Now humans have been altering biotic communities for some time, putting species at some place where they did not usually occur (species invasion), harvesting at unsustainable rates some others driving them towards local extinction*, turning bogs into agricultural fields with only one plant species (one example of land use change), being responsible for climatic changes (temperature increase, precipitation regime shifts …), and messing up with global cycles of elements by releasing tons of CO2 in the atmosphere or leaving nitrogen from fertilizers leach from fields to rivers. The figure below summarize all this pretty nicely


So this is where BEF research comes into play, we try to understand the links between a changing biotic communities and ecosystem functions.

How do we do this?

There are quite a few approach to this, the basic idea in the first generation of BEF experiment is to experimentally manipulate the diversity (mainly species richness) of different units and to measure some (one or more) ecosystem function on these units and to link the changes in the function with the manipulated gradient of diversity. In the Jena Experiment we are manipulating the species and functional richness of grassland plant species. There are 82 plots (a square of 20×20 meters) that were sown in 2002 with different plant mixture to form a gradient of diversity. Since then we measured a whole bunch of function on these plots and relate them to the plant species richness gradient. Some key results from the Jena Experiment include among other things: that plant productivity (ie Biomass) increased along the diversity gradient (Marquard 2009 Ecology), we also have more arthropod both above and below ground with higher diversity in richer plots (Eisenhauer 2011 PlosOne), loosing plant diversity leads to lower potential of carbon storage in the ground (Steinbeiss 2008 Global Change Biology), you may find the full list of publication associated with the experiment online. A recent meta-analysis (piling up data from a bunch of study to look at general trends) can be found here.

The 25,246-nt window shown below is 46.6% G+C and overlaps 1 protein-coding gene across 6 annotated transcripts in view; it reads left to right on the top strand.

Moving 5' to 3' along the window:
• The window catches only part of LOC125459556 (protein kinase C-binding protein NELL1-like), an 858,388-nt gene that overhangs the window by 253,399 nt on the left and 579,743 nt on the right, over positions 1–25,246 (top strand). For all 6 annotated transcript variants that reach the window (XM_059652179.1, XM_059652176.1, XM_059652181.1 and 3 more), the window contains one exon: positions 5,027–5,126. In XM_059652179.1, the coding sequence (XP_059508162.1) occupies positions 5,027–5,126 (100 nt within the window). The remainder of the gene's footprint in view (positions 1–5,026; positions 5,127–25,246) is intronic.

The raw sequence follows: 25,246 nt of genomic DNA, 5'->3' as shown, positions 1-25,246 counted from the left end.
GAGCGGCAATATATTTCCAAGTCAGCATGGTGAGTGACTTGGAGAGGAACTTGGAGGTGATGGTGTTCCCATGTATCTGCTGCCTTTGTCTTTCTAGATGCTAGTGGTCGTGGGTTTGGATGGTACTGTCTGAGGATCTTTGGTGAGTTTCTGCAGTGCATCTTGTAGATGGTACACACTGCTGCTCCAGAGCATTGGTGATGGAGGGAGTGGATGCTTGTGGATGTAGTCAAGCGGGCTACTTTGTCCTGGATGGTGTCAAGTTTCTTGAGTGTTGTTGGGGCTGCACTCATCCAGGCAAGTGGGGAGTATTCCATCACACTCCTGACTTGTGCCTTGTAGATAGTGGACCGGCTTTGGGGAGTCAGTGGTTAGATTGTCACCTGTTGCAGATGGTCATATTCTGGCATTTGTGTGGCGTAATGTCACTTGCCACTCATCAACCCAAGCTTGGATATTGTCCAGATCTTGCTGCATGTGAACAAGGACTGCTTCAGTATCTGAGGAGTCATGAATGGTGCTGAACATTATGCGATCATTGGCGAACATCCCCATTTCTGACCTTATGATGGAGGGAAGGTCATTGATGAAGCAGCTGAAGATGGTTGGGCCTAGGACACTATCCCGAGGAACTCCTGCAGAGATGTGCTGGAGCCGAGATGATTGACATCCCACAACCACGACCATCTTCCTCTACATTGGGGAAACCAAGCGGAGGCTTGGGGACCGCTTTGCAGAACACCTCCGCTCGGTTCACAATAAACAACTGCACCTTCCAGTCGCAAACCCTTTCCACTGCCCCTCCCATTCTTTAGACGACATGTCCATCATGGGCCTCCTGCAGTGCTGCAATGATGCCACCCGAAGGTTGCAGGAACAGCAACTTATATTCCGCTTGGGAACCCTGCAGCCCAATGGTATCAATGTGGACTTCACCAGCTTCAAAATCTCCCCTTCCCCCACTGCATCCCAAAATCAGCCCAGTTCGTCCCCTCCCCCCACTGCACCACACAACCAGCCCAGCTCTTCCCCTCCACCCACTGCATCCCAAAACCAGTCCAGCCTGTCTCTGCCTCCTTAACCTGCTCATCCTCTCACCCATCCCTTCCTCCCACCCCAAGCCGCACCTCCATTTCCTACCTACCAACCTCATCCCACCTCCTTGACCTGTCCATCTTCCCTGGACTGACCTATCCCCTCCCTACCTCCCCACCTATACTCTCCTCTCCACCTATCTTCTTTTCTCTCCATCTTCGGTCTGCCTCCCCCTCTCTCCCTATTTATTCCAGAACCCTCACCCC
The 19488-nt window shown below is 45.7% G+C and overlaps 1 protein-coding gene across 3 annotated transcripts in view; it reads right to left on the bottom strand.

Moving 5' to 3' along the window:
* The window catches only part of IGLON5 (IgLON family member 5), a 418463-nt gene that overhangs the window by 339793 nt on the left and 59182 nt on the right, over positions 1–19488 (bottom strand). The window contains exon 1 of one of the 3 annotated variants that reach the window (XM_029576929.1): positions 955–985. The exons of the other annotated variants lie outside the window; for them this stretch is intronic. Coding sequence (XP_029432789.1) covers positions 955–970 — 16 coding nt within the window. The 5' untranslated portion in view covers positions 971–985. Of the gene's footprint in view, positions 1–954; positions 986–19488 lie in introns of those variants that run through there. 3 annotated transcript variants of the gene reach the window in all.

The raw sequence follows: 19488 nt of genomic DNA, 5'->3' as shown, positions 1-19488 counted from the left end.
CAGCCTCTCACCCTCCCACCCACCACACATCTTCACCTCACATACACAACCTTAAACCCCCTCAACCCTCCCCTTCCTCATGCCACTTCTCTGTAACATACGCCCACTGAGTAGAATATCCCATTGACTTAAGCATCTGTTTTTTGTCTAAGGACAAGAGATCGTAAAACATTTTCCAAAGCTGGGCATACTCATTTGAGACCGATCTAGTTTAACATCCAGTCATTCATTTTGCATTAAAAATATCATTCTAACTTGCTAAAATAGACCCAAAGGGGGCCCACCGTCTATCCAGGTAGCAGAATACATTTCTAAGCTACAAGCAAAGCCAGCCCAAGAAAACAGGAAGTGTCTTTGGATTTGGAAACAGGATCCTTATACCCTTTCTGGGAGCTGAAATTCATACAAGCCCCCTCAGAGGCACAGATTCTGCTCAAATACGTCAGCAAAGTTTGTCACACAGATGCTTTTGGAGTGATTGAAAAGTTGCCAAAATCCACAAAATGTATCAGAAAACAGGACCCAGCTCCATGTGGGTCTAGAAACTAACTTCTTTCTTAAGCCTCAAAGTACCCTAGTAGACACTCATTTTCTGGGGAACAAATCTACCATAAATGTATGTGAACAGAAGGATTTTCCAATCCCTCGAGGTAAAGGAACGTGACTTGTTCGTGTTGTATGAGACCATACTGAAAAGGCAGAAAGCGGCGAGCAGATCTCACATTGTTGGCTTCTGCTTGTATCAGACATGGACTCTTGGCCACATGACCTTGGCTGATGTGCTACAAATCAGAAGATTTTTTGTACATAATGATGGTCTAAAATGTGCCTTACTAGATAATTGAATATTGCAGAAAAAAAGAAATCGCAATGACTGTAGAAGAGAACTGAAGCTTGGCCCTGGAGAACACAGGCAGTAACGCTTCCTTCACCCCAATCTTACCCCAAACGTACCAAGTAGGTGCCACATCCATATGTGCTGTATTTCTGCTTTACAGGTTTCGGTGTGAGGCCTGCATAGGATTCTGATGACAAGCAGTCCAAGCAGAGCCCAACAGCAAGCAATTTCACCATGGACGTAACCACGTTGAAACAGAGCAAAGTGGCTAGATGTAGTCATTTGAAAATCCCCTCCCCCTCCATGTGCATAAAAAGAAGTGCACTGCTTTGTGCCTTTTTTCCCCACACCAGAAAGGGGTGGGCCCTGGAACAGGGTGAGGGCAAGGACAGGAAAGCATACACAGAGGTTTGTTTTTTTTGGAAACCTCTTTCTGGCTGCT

Applications of our results:

A question I get asked quite often by family/non-scientist friends is: what is the use of your research? Well we try to understand how ecosystem will change in their functioning if we keep loosing species due to higher and higher human pressure. These changes in ecosystem functions will affect human populations therefore our research try to understand and predict what will happen if we loose say 50% of the species until 2020. As always in ecology one of the conclusion we reached most often is: it depends, which is not so easy to translate into conservation incentives.

So that’s it for today, in the next post on this series I will talk about what I exactly do, the new generation of theory/experiment in BEF research that started around 2010 with increasing focus on the effect of other dimensions of diversity (ie functional, phylogenetic) on ecosystem functions.


Two easy to read papers on the impact of diversity loss for ecosystem functions:

Chapin III, F. Stuart, et al. “Consequences of changing biodiversity.” Nature 405.6783 (2000): 234-242.
Naeem, Shahid, J. Emmett Duffy, and Erika Zavaleta. “The functions of biological diversity in an age of extinction.” Science 336.6087 (2012): 1401-1406.
The two papers that started a boom in BEF research:
Naeem, Shahid, et al. “Declining biodiversity can alter the performance of ecosystems.” Nature 368 (1994): 21.
Tilman and Downing. “Biodiversity and stability in grasslands”. Nature 367 (1994) 363-365.

* If we are interested in the effect of one species on a particular ecosystem function local extinction is the scale of interest. If the only nitrogen-fixing species from a certain system disappear it will have big impacts on the functioning of this system. The fact that populations from this species still live some 1000km away is irrelevant in this context.